An Asynchronous Event Communication Technique for Soft Real-Time GPGPU Applications
Independent thesis Advanced level (professional degree), 20 credits / 30 HE creditsStudent thesis
Context Interactive GPGPU applications requires low response time feedback from events such as user input in order to provide a positive user experience. Communication of these events must be performed asynchronously as to not cause significant performance penalties.
Objectives In this study the usage of CPU/GPU shared virtual memory to perform asynchronous communication is explored. Previous studies have shown that shared virtual memory can increase computational performance compared to other types of memory.
Methods A communication technique that aimed to utilize the performance increasing properties of shared virtual memory was developed and implemented. The implemented technique was then compared to an implementation using explicitly transferred memory in an experiment measuring the performance of the various stages involved in the technique.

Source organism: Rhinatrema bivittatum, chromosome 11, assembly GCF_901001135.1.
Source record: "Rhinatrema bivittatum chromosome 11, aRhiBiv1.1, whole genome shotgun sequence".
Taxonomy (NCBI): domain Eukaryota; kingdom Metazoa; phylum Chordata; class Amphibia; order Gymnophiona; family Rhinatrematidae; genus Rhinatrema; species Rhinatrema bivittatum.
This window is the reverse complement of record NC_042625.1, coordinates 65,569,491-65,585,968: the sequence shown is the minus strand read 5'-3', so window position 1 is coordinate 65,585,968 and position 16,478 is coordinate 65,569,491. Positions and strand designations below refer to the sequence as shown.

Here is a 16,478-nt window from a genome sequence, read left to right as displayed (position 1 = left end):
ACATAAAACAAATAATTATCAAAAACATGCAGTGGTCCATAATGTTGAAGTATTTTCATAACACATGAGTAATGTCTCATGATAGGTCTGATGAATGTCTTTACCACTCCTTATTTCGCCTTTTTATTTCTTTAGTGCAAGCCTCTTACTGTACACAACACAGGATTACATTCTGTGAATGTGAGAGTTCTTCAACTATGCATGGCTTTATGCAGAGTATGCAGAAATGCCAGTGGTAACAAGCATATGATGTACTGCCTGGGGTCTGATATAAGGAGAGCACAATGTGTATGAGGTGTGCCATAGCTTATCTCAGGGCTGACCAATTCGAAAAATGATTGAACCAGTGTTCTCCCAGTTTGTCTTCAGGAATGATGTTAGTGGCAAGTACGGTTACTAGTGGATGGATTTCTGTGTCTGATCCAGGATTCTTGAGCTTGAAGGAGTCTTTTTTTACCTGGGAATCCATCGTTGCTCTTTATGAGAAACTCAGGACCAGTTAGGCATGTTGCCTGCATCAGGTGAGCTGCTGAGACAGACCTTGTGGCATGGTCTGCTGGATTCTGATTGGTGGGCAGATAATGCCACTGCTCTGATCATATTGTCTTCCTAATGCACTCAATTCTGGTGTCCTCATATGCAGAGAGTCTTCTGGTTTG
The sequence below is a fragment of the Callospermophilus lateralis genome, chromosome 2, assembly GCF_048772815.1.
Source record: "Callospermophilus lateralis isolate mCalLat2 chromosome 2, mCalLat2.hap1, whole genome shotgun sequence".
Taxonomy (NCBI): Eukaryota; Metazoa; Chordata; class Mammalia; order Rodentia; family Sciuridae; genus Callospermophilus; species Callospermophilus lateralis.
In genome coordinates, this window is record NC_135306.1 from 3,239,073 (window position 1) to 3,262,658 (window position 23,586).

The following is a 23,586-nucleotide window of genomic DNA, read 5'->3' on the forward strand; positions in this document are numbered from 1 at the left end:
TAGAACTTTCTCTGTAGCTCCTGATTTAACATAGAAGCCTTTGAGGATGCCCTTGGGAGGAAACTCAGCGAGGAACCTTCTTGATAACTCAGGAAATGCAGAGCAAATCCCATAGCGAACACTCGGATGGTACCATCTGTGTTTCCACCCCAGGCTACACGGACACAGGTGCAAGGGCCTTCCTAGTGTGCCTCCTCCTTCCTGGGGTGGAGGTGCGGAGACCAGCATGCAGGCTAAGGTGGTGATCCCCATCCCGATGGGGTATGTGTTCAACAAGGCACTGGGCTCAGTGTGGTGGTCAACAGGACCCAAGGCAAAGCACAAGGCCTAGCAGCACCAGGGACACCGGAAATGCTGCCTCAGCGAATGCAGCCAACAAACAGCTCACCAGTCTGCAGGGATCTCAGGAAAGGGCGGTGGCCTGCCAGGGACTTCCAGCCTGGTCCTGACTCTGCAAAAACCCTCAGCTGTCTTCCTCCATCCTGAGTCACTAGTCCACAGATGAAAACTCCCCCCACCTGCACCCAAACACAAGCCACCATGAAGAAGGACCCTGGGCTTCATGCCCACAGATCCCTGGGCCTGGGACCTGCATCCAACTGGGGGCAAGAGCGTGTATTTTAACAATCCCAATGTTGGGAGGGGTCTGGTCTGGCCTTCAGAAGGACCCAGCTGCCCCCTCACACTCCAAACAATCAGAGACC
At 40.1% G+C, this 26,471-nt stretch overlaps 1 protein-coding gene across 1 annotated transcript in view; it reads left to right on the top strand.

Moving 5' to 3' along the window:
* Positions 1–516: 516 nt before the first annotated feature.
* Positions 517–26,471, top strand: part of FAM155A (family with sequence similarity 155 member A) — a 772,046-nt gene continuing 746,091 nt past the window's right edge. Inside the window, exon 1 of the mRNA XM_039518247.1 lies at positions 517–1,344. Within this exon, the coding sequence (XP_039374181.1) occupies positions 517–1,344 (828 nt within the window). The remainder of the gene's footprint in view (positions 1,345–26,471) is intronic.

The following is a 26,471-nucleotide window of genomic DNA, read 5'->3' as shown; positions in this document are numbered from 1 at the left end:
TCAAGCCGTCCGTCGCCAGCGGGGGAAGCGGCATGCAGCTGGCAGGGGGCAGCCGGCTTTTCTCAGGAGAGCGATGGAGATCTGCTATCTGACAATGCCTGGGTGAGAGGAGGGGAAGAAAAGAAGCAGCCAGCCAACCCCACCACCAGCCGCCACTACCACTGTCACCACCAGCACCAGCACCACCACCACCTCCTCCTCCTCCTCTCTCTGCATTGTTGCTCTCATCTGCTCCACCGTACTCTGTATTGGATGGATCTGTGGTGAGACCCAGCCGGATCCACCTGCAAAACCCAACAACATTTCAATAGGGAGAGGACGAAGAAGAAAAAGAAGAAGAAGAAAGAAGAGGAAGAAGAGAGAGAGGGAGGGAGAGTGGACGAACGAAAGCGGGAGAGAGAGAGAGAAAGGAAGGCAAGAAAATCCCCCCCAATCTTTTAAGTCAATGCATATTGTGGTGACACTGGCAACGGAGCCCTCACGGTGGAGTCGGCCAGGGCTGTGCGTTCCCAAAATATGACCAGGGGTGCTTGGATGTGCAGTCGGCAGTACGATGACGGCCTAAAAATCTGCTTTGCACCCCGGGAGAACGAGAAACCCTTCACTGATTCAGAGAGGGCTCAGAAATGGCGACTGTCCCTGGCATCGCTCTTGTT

Results The results from the experiment revealed that utilizing shared virtual memory for performing asynchronous communication was in general slightly slower than- or comparable to using explicitly transferred memory. In some cases, where the memory access pattern was right, utilization of shared virtual memory lead to a 50% reduction in execution time compared to explicitly transferred memory.
Conclusions A conclusion that shared virtual memory can be utilized for performing asynchronous communication was reached. It was also concluded that by utilizing shared virtual memory a performance increase can be achieved over explicitly transferred memory. In addition it was concluded that careful consideration of data size and access pattern is required to utilize the performance increasing properties of shared virtual memory.
Place, publisher, year, edition, pages
2015. , 51 p.
GPGPU, Asynchronous communication, Shared memory
IdentifiersURN: urn:nbn:se:bth-10390OAI: oai:DiVA.org:bth-10390DiVA: diva2:839513
Subject / course
DV2524 Degree Project in Computer Science for Engineers
PAACI Master of Science in Game and Software Engineering